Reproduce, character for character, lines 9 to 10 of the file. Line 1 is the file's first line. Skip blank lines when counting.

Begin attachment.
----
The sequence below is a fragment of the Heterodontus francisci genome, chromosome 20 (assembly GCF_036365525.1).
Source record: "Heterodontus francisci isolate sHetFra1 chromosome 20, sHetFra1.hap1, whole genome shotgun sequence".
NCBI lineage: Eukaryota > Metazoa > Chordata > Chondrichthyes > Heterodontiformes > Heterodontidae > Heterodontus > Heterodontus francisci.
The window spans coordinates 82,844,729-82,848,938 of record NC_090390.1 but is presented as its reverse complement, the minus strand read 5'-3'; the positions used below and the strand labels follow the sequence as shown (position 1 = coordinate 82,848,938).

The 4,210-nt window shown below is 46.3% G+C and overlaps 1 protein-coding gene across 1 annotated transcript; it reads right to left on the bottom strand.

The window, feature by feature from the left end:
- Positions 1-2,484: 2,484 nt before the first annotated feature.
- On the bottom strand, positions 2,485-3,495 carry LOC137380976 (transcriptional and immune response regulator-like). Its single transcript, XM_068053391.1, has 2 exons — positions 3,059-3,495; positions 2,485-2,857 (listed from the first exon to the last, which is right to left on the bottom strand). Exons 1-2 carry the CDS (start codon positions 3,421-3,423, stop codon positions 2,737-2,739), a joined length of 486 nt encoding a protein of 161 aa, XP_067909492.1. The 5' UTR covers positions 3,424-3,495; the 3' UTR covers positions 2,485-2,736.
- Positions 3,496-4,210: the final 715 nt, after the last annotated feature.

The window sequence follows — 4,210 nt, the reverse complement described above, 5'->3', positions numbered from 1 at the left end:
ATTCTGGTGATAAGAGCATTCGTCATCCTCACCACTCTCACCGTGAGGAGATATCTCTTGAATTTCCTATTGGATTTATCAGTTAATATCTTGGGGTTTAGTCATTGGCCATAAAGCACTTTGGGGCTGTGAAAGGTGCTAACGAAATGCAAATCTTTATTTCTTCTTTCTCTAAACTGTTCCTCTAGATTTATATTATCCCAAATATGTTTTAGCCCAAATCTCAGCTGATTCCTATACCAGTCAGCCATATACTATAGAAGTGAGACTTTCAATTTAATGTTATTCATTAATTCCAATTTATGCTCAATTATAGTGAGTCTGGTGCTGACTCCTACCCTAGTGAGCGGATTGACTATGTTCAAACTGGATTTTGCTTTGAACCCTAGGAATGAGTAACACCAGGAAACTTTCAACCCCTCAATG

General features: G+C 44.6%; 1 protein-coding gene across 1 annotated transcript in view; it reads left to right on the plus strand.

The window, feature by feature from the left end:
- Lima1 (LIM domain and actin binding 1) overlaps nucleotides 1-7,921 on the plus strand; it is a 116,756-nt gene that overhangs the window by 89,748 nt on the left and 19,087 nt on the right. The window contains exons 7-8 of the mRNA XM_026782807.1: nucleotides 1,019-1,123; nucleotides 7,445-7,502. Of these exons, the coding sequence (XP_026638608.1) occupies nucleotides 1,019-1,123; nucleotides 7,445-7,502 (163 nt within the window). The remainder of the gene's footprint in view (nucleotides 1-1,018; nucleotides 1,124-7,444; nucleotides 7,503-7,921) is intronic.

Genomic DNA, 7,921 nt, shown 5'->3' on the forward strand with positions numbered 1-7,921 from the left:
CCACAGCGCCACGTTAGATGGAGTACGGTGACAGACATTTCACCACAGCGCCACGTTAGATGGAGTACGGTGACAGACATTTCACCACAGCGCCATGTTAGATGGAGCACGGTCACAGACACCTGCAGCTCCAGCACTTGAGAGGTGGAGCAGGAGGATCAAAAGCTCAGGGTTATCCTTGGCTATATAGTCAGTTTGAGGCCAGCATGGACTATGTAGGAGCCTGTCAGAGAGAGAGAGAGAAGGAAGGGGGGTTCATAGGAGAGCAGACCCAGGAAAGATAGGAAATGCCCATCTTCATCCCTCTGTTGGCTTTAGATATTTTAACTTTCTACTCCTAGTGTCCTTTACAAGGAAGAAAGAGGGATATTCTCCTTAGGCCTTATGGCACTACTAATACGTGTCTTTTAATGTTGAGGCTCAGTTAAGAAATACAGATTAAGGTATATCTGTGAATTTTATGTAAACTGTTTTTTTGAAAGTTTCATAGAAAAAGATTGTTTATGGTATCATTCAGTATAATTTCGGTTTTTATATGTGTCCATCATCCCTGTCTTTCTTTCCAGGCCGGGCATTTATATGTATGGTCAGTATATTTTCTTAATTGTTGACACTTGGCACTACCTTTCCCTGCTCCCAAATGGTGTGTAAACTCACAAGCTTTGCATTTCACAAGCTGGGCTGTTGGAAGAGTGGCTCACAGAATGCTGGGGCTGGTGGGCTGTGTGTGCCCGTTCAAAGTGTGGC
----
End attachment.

- Positions 3,496-4,210: the final 715 nt, after the last annotated feature.

The window sequence follows — 4,210 nt, the reverse complement described above, 5'->3', positions numbered from 1 at the left end: